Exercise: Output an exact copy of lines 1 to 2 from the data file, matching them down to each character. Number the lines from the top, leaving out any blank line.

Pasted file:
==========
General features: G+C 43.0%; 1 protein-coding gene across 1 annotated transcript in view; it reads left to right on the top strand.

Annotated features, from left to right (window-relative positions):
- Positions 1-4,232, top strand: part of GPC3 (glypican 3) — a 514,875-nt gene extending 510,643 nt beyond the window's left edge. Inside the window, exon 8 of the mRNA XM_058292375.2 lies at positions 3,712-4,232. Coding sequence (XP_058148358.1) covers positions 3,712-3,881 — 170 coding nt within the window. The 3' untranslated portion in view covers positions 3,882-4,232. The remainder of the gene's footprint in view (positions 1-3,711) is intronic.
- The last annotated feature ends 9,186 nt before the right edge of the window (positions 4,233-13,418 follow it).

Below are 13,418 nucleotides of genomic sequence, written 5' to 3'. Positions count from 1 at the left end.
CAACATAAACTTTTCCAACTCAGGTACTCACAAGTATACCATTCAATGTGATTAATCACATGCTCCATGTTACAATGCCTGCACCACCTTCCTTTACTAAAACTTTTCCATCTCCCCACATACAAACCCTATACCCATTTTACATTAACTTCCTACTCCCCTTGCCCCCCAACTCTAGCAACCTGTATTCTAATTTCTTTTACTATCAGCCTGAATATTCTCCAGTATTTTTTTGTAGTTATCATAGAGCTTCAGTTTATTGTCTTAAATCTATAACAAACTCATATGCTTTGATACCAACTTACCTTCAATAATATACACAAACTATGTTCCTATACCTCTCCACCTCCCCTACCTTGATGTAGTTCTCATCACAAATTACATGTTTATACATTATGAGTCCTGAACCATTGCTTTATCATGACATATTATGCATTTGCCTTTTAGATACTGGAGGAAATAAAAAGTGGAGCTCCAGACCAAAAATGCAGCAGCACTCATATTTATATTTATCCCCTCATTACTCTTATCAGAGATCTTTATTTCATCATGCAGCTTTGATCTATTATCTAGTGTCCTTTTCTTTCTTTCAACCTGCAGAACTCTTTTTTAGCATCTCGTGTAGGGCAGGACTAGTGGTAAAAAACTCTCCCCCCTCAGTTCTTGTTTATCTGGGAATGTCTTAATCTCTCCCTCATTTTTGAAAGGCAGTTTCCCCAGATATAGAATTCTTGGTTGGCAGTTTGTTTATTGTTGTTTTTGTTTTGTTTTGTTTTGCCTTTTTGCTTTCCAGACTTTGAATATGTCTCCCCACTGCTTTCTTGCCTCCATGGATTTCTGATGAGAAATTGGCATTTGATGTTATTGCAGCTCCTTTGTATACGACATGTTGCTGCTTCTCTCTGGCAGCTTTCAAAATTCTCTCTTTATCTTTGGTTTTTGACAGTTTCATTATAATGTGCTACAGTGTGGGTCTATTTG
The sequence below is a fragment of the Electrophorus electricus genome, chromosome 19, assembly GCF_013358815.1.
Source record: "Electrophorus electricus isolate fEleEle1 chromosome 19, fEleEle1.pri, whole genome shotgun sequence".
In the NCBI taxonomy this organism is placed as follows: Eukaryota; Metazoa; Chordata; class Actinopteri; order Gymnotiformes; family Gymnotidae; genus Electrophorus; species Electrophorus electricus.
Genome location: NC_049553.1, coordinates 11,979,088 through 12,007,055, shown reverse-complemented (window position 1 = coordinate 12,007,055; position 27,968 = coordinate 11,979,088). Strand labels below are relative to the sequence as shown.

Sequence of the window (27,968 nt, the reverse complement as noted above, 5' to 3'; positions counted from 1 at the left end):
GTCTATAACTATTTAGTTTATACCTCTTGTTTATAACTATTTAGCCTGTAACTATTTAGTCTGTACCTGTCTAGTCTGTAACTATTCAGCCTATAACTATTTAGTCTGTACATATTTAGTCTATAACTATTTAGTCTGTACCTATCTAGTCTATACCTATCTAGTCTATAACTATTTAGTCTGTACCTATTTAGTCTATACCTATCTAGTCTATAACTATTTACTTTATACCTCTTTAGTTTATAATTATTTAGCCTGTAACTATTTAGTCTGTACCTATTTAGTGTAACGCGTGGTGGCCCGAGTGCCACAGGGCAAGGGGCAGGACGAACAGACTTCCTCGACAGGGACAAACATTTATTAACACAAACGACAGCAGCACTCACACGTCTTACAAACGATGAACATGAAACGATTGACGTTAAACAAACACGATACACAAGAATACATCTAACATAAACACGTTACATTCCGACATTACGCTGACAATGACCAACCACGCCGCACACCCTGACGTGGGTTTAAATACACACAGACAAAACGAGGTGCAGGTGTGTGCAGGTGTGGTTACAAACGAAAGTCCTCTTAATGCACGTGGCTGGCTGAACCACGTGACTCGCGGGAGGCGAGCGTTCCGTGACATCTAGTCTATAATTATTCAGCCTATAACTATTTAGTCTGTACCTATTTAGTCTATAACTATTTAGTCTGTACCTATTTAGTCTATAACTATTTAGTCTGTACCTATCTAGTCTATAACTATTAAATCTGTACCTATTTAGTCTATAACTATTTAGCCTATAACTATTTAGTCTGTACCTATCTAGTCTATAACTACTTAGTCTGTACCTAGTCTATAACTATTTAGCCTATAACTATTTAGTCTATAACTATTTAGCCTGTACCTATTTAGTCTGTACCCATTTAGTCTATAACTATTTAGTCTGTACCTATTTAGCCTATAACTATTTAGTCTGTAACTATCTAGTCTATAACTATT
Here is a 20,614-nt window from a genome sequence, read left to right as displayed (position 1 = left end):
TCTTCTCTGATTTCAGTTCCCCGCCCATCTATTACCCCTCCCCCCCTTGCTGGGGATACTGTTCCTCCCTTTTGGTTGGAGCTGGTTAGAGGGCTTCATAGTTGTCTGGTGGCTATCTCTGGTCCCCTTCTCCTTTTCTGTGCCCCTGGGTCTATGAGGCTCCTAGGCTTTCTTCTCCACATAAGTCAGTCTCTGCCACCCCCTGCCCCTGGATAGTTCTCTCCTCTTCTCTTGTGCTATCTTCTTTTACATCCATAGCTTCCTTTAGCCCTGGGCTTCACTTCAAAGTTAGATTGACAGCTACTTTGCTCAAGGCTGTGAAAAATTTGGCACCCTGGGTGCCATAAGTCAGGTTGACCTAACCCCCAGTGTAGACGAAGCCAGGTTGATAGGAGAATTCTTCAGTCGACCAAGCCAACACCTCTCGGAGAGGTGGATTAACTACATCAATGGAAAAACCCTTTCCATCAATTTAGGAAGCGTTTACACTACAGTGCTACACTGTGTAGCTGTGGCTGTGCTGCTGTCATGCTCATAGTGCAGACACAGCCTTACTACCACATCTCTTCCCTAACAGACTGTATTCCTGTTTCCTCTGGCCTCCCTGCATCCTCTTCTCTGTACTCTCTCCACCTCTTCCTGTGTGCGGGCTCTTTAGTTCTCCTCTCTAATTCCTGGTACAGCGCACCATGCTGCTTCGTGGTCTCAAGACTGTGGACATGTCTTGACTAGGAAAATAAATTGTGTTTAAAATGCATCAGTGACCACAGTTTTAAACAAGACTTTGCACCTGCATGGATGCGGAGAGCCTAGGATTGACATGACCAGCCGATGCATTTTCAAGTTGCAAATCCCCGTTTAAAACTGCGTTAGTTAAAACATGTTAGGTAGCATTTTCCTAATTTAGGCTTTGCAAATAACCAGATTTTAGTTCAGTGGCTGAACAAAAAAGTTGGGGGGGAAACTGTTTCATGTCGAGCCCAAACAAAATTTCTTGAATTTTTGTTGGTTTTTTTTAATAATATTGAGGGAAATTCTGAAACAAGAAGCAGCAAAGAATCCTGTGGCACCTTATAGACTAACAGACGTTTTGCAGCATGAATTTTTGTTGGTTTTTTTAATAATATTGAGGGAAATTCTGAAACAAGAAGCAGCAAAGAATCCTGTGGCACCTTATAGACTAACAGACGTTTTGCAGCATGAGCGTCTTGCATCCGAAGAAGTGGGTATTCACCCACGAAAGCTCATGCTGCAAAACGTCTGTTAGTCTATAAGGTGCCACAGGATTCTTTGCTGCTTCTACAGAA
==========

General features: G+C 43.0%; 1 protein-coding gene across 1 annotated transcript in view; it reads left to right on the top strand.

Annotated features, from left to right (window-relative positions):